By Chris Upton
Home-grown saints are hard to find, says Chris Upton who recounts the story of St Winefride.
One of the reasons for the fuss of Cardinal John Henry Newman, and his progression towards sainthood, is that saints are rather thin on the ground in England.
This is understandable after the Reformation, when the adoration of saints became illegal, but things were not much better in the Middle Ages. Set aside Thomas Becket, St Chad and a handful of others and the number of native saints is distinctly limited. Even the country’s patron saint had to be borrowed from Syria.
The dearth of saints could have economic, as well as theological, consequences for the Church. Much of the regular income for monasteries and cathedrals came from the presence of saintly relics and the pilgrim traffic that they generated. And the presence of a saint’s remains in a church was always likely to induce other wealthy benefactors to look for eternal rest beside them. It was certainly the presence of the St Wulfstan which induced King John to wish to be buried in Worcester Cathedral, hoping a little of the saint’s holiness would rub off on him.
But, as we have said, English saints were few and far between. As with foodstuffs, so with saints: what cannot be grown locally has to be imported.
Luckily the Celtic fringes of the British Isles – and especially Cornwall, Ireland and Wales – had more than they could handle, and a little judicious relocation kept everyone happy. Such was the case with St Winefride.
St Winefride (we should probably call her Gwenfewi) was born in Wales in the early seventh century, the daughter of wealthy Christian landowners, Tyfid and Gwenlo. Winefride was also related to the early Christian bishop, St Beuno.
The story of Winefride’s martyrdom is not an uncommon one in the tales of female saints. At the age of about 15 years, it was said, whilst her parents were in chapel, she was approached by a man called Caradog, who assaulted her. Winefride resisted his advances and ran towards the chapel, whereupon Caradog in anger drew his sword and decapitated her.
At this moment Beuno rushed from the chapel and pronounced a curse on Caradog, who immediately fell down dead. As for Winefride, the holy man reunited her head and body and asked the worshippers to pray for the girl to be restored to life. Winefride was duly brought back to life and went on to live another 15 years or so, dedicated to the service of God. She lived first as a recluse and then as a nun at a place called Gwytherin, south of Conway. And there she died (for a second time) in around 640 or 650.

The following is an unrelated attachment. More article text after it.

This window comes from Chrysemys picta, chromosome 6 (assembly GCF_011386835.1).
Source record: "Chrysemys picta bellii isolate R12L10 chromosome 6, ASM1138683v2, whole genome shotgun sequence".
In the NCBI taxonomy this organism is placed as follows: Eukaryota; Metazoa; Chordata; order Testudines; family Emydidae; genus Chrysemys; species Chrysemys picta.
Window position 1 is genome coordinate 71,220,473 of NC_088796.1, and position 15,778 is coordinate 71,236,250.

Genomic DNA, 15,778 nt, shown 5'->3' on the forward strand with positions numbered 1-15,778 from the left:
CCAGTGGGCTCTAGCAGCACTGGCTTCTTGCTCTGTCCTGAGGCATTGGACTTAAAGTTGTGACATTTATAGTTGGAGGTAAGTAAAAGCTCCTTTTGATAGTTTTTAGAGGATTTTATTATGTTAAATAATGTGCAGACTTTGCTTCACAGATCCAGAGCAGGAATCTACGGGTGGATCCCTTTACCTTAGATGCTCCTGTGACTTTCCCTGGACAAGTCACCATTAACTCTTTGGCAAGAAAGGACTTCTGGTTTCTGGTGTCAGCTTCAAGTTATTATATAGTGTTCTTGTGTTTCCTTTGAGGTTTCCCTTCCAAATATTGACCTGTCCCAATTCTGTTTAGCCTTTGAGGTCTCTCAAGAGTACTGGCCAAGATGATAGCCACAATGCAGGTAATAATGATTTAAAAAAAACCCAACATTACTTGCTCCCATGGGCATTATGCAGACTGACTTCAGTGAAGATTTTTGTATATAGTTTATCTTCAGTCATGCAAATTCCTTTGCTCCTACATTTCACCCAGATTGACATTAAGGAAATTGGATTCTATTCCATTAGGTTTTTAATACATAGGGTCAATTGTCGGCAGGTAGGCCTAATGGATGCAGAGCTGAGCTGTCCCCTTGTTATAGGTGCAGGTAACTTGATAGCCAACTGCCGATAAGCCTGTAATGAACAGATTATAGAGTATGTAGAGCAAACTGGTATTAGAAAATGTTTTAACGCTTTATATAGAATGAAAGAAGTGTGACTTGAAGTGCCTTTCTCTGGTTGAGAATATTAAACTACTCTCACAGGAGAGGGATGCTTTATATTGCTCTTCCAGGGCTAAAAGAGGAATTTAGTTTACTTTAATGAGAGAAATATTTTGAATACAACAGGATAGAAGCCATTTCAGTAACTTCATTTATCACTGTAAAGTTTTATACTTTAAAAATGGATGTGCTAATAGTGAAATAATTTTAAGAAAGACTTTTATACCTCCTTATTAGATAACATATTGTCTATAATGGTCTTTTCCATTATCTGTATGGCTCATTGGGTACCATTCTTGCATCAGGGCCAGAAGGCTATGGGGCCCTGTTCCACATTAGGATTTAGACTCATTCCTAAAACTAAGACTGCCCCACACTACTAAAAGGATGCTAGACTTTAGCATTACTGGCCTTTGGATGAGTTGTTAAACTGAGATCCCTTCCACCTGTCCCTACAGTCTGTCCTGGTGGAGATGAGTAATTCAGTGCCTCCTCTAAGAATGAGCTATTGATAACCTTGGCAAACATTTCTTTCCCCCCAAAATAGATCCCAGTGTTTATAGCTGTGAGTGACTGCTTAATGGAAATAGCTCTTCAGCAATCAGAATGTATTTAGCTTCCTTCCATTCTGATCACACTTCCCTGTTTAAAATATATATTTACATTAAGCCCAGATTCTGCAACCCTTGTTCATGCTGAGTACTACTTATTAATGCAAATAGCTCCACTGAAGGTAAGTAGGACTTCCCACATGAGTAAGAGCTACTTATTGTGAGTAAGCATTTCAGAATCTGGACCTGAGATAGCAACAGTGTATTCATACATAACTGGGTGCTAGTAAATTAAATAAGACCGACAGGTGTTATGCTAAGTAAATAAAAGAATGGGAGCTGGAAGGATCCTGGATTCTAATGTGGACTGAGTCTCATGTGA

The spot where Winefride’s head had fallen itself became a place of pilgrimage. A stream of pure water gushed forth, and the place was renamed Holywell.
The tale may have remained entirely Celtic and Welsh, and Winefride an obscure, if well-loved, saint. But by the 12th Century powerful neighbours across the border had need of her.
In 1083 the Norman Earl Roger of Montgomery had made a vow to found an abbey at Shrewsbury, as a way to add religious credentials to his already considerable secular authority. When King William’s Domesday commissioners came to call three years later, they did indeed record that “Earl Roger is making an abbey...” The site of the foundation was across the river from the town, in the suburb we now call Abbey Foregate.
Earl Roger was not quite so open-handed when it came to endowing his new monastery with lands. Four rural estates, a handful of churches and the income from mills and burgesses in Shrewsbury amounted to less than £50 a year, hardly sufficient to keep an abbot and his monks in anything approaching a comfortable lifestyle. It was said that they were even short of clothes.
The receipts of the abbey would be increased much by the presence of holy relics, which would encourage pilgrimage and other endowments, much as a star footballer adds to attendance figures. 60 miles away in Gwytherin, St Winefride fitted the bill perfectly. And so in 1138 a procession of monks transferred the remains of Winefride from Wales to England.
There were various visions and miracles en route to demonstrate God’s approval of the move, but still, this does look like a bit of theological asset-stripping. Nor was the idea an entirely original one. Less than a decade earlier the monks of nearby Wenlock Abbey had added considerably to their footfall by the “miraculous” discovery of the bones of St Milburga.
The trick worked. Shrewsbury Abbey became, as was hoped, a place of pilgrimage, and the cult of St Winefride, promoted by successive abbots of Shrewsbury, took off. Devotion probably reached its height in the late 14th and 15th Century.
In 1398 the Archbishop of Canterbury ordered that the saint’s feast day be celebrated with special solemnity, and a chantry was established at her altar in the abbey church in 1463. And in 1487 the abbot established a perpetual guild in her honour, which had as its members many of the chief citizens of Shrewsbury.
The medieval abbey still standing in the Foregate, now only a fraction of the original church, is testimony to the power of sainthood, and the riches it can bring.